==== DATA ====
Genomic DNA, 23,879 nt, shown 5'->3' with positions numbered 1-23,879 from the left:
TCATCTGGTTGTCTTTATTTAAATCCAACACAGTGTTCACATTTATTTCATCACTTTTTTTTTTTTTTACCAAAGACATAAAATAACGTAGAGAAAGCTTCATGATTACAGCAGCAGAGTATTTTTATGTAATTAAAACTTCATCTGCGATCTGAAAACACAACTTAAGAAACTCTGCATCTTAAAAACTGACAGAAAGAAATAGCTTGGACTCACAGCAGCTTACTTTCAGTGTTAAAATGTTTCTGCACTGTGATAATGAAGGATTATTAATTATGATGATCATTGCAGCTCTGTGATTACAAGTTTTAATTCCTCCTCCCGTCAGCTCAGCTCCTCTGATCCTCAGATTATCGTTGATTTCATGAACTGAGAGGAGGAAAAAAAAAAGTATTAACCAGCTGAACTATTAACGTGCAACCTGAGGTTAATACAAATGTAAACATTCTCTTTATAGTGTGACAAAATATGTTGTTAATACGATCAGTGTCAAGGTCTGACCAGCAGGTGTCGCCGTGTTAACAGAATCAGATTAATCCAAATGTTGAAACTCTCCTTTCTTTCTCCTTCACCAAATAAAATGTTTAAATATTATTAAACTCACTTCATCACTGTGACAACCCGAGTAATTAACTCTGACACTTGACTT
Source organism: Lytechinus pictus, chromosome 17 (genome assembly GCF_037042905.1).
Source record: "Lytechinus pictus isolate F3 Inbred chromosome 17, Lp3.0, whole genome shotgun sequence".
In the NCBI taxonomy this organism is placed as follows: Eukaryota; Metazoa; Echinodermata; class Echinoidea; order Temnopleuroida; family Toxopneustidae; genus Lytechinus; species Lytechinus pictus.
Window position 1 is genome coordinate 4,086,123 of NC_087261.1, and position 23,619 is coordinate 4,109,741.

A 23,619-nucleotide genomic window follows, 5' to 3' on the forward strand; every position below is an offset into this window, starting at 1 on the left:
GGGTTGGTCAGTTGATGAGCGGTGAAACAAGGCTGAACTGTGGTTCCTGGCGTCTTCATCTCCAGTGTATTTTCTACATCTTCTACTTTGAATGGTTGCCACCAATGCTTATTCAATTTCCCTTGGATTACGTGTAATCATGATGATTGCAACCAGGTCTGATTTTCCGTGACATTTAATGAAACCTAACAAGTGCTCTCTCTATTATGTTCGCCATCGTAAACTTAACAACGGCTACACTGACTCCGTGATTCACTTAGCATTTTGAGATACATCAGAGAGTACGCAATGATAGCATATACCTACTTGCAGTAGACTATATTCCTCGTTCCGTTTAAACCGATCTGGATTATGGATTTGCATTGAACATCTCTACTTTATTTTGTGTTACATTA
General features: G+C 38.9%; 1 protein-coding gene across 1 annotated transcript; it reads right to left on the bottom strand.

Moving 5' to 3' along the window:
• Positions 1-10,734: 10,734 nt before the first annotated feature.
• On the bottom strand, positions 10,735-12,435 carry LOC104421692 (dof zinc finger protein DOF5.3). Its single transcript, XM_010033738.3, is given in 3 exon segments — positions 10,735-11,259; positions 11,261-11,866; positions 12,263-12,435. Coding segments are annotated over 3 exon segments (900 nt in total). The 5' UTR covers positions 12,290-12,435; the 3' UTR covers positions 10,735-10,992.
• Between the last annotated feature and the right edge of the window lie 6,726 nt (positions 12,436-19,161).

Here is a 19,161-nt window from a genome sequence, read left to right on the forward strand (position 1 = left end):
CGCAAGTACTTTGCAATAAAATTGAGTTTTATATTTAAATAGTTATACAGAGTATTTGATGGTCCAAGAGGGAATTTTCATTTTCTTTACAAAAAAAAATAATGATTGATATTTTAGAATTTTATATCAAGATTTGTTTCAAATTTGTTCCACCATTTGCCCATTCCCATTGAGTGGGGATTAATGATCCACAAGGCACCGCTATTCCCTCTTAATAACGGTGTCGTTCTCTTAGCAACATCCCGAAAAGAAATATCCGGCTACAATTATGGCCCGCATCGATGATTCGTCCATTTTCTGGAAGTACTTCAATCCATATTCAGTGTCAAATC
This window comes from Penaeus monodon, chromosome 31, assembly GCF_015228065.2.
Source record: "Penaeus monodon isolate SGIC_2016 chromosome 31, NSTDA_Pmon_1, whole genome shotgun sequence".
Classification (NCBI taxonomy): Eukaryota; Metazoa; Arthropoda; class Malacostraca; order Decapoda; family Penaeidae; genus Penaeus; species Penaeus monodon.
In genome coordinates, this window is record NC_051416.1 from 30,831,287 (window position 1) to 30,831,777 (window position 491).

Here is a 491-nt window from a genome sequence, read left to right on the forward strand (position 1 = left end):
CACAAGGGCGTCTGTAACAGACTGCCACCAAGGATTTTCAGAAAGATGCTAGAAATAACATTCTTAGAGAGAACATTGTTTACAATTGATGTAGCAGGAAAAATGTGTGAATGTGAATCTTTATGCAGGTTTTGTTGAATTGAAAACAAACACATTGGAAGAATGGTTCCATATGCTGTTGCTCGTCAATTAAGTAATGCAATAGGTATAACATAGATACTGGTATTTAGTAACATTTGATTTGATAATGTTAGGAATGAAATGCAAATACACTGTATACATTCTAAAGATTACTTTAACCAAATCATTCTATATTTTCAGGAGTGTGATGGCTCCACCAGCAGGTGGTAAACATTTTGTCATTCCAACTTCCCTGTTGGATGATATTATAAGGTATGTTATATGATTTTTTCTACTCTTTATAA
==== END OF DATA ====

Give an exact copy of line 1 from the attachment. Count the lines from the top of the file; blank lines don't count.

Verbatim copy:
Genomic DNA, 23,879 nt, shown 5'->3' with positions numbered 1-23,879 from the left: